Route the Power Input Circuit
Start back in the upper left, and route the power input circuit like so:
Whenever a net splits in two directions a junction node is created. This signifies that all three intersecting nets are connected. If two nets cross, but there's not a junction, those nets are not connected.
Route the ATmega328 Circuit
Next we'll route the ATmega328 to its supporting circuitry. There's LEDs, a connector, resistor, capacitor and VCC/GND symbols to route to:
Don't forget to add nets between the LEDs, resistors, and GND symbols!
Making Named, Labeled Net Stubs
The remaining nets we have to make are not going to be as easy to cleanly route. For example, we need to connect the TXO pin on JP2 to the ATmega's RXD pin, all the way on the other side. You could do it, it would work, but it'd be really ugly. Instead, we'll make net "stubs" and give them unique names to connect them.
We'll start by adding short, one-sided nets to each of the six pins on the serial connector. Begin by starting a net at a pin, just as you've been doing. Terminate the net by left-clicking a few grid-lengths over to the right of the pin. Then, instead of routing to another pin, just hit ESC to finish the route. When you're done, it should look like this:
Next, we'll use the NAME tool -- (left toolbar, or under the Edit menu) -- to name each of the six nets. With the NAME tool selected, clicking on a net should open a new dialog. Start by naming the net connected to the top, GND pin. Delete the auto-generated name (e.g. N$14), and replace it with "GND" (sans the quotation marks). This should result in a warning dialog, asking you if you want to connect this net to all of the other nets named "GND" (that would be every net connected to a GND symbol). Thanks for looking out for us EAGLE, but in this case Yes we do want to connect GND to GND.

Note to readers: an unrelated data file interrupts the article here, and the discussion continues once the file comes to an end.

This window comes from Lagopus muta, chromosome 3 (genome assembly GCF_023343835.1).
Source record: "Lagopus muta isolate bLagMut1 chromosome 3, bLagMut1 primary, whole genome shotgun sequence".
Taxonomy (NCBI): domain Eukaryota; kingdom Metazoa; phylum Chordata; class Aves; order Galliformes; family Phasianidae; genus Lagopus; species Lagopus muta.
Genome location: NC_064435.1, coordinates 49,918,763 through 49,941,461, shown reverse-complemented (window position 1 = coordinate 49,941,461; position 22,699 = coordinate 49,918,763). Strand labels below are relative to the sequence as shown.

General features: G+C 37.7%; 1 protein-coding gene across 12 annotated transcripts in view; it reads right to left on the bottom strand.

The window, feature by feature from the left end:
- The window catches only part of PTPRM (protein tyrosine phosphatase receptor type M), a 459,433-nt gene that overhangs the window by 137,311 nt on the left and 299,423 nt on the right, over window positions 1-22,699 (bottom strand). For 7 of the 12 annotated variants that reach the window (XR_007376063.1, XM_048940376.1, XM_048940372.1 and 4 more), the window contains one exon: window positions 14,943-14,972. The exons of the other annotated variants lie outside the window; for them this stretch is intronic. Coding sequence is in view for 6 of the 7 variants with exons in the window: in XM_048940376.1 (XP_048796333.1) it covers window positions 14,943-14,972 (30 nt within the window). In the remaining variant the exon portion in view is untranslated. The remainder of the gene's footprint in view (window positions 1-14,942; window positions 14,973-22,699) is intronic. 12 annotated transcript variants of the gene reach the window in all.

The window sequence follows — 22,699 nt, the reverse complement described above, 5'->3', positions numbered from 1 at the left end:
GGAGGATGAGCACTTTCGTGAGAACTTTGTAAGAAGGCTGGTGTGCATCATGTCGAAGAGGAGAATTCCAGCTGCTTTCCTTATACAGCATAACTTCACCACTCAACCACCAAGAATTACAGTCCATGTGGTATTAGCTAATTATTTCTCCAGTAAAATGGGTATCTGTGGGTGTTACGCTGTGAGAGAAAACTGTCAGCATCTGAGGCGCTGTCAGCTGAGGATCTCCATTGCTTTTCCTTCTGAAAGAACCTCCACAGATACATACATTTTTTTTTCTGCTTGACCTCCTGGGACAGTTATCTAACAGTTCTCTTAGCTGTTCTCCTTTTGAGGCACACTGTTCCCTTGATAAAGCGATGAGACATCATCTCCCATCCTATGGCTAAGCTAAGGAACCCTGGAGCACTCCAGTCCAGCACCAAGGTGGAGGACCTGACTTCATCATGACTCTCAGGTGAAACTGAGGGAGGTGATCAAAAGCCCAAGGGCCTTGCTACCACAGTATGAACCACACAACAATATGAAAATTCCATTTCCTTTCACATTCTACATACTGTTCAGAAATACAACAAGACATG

After naming a net, you should use the LABEL tool -- -- to add a text label. With the LABEL tool selected, left-click on the net you just named. This should spawn a piece of text that says "GND", left-click again to place the label down right on top of your net.
Follow that same order of operations for the remaining five net stubs. In the end, they should look like this (note the net connected to the TXO pin is named "RX", and a "TX" net connects to RXI -- that's on purpose):
VCC should be the only other net that warns you that you'll be connecting to other nets named "VCC" (anything connected to a VCC voltage node). For the other named nets, we'll need to create this same stub somewhere else. Where exactly? Well, we need to add a "RX" and "TX" net on the ATmega328, and a "DTR" nearby as well: